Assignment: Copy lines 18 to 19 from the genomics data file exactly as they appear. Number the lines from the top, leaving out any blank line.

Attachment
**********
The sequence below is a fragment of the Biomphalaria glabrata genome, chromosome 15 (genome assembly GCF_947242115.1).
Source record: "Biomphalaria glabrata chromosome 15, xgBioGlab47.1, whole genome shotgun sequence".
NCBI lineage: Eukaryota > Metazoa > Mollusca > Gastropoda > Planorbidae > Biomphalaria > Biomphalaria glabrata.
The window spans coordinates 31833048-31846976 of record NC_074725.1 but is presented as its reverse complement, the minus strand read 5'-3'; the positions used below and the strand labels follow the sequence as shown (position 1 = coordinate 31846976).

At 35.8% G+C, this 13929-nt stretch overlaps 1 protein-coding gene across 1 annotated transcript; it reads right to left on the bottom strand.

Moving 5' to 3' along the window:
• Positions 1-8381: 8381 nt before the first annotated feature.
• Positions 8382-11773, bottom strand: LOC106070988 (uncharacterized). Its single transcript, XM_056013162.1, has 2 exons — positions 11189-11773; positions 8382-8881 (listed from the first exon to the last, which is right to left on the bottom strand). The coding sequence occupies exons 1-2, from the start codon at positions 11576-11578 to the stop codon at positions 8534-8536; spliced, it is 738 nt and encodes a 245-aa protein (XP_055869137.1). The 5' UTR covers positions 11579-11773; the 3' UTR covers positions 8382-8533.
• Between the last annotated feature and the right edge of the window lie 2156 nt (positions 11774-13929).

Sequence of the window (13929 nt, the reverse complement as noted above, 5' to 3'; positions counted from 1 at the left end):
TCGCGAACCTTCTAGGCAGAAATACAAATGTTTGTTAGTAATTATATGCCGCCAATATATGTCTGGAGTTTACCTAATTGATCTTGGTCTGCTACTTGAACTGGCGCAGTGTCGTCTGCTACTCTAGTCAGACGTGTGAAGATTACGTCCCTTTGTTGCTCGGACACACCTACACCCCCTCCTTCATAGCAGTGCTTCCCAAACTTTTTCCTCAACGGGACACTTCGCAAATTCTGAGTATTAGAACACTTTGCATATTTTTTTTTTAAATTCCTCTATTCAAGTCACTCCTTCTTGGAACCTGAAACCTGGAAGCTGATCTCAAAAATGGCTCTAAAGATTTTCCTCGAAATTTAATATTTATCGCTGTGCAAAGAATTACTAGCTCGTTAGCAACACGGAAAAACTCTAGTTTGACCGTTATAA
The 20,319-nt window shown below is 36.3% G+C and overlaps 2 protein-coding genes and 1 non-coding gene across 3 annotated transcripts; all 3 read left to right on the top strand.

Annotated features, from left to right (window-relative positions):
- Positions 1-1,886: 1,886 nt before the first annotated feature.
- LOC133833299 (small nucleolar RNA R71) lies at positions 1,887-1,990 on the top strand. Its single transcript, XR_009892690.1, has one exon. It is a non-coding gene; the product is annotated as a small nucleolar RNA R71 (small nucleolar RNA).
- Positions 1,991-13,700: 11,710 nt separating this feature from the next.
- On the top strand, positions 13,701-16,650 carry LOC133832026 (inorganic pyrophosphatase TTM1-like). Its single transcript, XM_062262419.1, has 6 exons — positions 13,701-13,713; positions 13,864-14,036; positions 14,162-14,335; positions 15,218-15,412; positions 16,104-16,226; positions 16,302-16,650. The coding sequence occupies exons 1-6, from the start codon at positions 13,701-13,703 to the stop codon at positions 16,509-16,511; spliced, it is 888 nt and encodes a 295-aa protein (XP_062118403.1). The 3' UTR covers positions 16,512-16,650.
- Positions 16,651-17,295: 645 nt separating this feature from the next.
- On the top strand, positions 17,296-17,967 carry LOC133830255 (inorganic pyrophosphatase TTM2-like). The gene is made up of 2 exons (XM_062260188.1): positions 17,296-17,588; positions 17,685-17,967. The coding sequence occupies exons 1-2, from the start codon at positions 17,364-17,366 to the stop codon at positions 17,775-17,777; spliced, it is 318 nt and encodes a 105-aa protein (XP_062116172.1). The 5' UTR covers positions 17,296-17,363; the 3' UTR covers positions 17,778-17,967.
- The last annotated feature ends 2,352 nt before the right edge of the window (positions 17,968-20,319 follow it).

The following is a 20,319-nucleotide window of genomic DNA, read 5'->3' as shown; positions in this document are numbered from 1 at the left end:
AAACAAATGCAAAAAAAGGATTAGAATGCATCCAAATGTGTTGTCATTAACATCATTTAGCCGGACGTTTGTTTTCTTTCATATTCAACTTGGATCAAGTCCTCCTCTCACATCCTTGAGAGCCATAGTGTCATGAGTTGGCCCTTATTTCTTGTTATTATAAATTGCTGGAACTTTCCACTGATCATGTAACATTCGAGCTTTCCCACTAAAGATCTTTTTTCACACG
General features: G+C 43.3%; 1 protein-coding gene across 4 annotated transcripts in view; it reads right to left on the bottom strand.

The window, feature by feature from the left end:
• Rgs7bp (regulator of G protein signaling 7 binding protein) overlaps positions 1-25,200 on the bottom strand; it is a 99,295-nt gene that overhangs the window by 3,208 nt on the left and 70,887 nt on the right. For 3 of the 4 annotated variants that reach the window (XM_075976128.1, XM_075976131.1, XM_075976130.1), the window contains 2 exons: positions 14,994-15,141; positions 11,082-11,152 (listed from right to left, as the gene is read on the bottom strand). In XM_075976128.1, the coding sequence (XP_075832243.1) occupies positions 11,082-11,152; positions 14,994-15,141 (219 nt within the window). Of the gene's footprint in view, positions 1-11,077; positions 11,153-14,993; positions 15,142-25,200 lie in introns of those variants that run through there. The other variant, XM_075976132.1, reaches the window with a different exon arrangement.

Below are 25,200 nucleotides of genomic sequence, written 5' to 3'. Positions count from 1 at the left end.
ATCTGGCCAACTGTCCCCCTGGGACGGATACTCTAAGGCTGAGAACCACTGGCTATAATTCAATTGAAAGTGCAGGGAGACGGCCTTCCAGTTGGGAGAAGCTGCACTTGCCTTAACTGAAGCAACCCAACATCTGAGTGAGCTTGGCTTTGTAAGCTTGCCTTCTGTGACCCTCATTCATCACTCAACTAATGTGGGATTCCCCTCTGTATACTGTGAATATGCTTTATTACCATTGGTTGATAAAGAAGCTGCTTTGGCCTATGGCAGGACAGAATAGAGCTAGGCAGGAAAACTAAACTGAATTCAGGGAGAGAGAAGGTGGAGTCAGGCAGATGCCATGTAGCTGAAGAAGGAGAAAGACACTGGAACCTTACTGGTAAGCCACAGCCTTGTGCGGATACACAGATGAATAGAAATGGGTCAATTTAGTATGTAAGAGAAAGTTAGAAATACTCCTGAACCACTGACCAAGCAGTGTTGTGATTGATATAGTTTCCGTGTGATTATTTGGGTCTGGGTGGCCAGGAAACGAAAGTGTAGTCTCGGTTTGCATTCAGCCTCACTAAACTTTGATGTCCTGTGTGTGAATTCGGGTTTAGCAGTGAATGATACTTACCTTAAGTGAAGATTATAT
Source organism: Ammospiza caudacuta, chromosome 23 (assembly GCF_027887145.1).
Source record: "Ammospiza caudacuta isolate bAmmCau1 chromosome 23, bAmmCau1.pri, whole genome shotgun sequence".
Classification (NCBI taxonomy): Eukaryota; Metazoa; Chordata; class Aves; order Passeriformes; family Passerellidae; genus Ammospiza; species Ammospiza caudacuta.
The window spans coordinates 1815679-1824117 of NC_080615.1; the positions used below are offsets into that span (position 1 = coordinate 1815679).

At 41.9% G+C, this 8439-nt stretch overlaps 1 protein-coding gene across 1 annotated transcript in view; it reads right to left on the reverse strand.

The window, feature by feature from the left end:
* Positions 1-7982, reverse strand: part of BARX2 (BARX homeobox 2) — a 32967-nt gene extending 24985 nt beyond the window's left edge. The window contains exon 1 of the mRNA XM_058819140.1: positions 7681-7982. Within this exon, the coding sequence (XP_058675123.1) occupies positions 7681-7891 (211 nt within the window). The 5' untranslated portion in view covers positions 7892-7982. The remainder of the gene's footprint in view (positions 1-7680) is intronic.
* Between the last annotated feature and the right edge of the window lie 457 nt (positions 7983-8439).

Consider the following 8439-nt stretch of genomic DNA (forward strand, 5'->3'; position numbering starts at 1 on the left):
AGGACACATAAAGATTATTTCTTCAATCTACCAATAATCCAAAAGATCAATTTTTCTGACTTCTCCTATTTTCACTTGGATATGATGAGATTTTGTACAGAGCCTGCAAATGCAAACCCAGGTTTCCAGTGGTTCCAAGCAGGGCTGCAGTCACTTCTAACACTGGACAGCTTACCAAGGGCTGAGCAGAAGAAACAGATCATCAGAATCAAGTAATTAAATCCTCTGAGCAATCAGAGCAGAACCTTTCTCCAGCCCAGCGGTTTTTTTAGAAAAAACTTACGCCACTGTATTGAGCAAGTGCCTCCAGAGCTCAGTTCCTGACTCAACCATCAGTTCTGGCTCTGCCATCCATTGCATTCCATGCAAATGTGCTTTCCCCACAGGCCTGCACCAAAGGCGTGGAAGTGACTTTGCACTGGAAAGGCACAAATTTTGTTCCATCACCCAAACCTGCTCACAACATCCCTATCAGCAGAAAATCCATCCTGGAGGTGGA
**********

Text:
- Positions 16,651-17,295: 645 nt separating this feature from the next.
- On the top strand, positions 17,296-17,967 carry LOC133830255 (inorganic pyrophosphatase TTM2-like). The gene is made up of 2 exons (XM_062260188.1): positions 17,296-17,588; positions 17,685-17,967. The coding sequence occupies exons 1-2, from the start codon at positions 17,364-17,366 to the stop codon at positions 17,775-17,777; spliced, it is 318 nt and encodes a 105-aa protein (XP_062116172.1). The 5' UTR covers positions 17,296-17,363; the 3' UTR covers positions 17,778-17,967.